My niece was sixteen when she came to live with us two weeks after my sister Mara had been tragically killed in a car accident. Mara and I had never been close. I didn’t agree with her raising Christy as a single mother. I had tried to tell her what the Bible says about fornication and sin, and that she would end up in hell, but she had never wanted anything to do with the Bible. I had given up on her, glad that I had the good sense to listen to God in my life.
I mourned her death, but was not surprised. And because of my sister’s and my estrangement, I had never gotten to know my niece very well. Now she was coming to be part of my family, joining my husband Mark, and my five-year-old son Joshua.
“I don’t eat meat,” Christy announced at the dinner table her first night with us.
“It’s okay, you don’t have to,” I told her gently.
“Do I have to eat my meat?” my son Joshua chimed in.
“Yes, honey, you have to eat your meat.” I answered.
“How come you have all those things in your eyebrows? Are they falling off or something?” Joshua asked Christy.
“No,” she blushed. “They’re jewelry. It’s how I express myself.”
I hoped Josh hadn’t noticed the green tint in her hair.
“You have green hair,” Josh blurted out. “That’s neat. Mom, can I get my hair green?”
“No, sweetie, you can’t have green hair.” I patiently answered.
We took Christy to church with us, although I was embarrassed by her various piercings, her ratty jeans, and messy hair. Thankfully, the green was almost gone.
I didn’t know how to be a mother to a girl; especially not a sixteen-year-old girl. I was used to little boys. I wanted to be there for her, but I kept thinking of my sister, and all her mistakes, Christy being one of them. What would people at church think of her?
Sunday after Sunday, she slumped in the pew, and looked bored. I doubt if she listened to a thing Father Andrew said. She didn’t use the prayer book, or the hymnal. I was so embarrassed. I heard the whispers and felt the staring.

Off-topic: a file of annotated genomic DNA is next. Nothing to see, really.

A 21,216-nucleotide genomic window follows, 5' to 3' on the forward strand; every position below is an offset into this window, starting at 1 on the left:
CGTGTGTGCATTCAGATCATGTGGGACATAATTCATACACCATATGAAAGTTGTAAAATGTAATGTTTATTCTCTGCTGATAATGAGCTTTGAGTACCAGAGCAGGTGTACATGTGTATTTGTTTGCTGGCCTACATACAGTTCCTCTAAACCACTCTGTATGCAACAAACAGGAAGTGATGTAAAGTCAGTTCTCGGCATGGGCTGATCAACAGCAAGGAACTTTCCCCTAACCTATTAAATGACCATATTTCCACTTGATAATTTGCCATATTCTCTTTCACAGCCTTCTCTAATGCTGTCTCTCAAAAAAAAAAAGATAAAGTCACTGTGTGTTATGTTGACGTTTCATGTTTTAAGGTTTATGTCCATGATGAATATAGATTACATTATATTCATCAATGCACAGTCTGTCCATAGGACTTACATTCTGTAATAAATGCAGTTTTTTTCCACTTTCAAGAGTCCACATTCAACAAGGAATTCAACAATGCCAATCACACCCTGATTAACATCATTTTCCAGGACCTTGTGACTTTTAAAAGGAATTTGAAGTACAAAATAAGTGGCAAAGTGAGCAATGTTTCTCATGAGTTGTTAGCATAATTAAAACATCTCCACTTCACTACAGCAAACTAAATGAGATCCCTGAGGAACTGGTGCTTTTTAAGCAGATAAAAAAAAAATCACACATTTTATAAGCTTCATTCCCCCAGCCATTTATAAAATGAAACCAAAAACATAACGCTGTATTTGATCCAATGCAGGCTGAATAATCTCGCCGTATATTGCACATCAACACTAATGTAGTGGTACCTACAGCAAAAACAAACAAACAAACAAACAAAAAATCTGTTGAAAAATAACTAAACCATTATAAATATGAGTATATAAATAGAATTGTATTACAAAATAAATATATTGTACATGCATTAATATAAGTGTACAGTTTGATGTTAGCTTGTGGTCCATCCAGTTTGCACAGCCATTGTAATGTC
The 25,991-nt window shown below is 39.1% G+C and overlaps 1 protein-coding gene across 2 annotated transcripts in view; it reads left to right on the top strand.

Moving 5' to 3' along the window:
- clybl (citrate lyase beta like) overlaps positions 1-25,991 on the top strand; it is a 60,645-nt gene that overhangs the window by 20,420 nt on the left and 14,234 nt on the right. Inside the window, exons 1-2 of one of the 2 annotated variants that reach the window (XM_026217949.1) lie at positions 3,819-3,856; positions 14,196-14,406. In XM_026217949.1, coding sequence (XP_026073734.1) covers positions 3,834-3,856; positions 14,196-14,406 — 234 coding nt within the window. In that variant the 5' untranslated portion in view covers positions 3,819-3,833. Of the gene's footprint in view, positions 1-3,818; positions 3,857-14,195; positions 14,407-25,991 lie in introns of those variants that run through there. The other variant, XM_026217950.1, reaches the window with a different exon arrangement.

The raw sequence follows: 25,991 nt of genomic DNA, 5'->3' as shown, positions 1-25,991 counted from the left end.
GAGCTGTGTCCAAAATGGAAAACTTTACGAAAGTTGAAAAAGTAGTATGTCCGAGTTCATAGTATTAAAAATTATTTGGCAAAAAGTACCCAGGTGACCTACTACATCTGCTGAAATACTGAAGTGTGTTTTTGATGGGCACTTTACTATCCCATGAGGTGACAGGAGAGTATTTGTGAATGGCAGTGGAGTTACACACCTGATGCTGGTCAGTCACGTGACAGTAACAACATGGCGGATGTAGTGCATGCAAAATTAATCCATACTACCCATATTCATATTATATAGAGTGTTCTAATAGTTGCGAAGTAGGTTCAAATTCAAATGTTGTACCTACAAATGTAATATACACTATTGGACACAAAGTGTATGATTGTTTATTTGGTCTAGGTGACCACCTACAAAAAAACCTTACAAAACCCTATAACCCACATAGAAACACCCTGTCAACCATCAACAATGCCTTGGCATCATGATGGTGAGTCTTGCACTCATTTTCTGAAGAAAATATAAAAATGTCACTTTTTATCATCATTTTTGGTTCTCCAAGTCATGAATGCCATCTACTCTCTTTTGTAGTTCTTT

One day, after school I heard the front door slam. Christy’s announcement she was home. I was surprised when she came into the kitchen, since she always went to her room without a word.
“Hi,” I greeter her. “How’s school?”
“Okay. One of my friends got tickets to this concert. The Newsboys. Can I go?” Her posture dared me to say no.
“Newsboys? I’ve never heard of them. What kind of music is it?” I asked, suspicious of my niece getting involved in some satanic group.
“They’re um…a Christian band. I wouldn’t even go but the tickets were free so…”
“That sounds great. Sure you can go.” I turned back to my meatloaf. I wasn’t sure about these Christian bands, but it was a start.
“Aunt Beth?” Christy was still in the kitchen.
“What, honey?” I turned back around.
“Sarah. That’s my friend that has the tickets. She has an extra one. Her mom told me to ask you if you want to come along.”
“Well, sure. I’ll come along.” I was surprised at the invitation, but I was determined to bond with my niece any way I could.
The Newsboys concert not only changed my niece, but it changed me. I learned that God can speak to us in ways we can never imagine. Like through music.
I couldn’t get Christy to open a Bible, yet the Newsboys, like the Bible, touched both of us that night with their music of a loving Christ; a God who is there for us at every moment, at every turn, no matter what our circumstances, what we’ve done, or where we are in life. Their songs are not of a God who punishes, but of a God who redeems and draws us close to Him.
The following Sunday, I thought of Mara, and I asked forgiveness for the harsh way I had judged her. I hoped with Christy I would have a second chance to love my sister.
Christy still has her piercings, but since that first Newsboys concert, my whole family has grown closer to God. And now when people at church stare at her, we just hug our daughter and sister closer.
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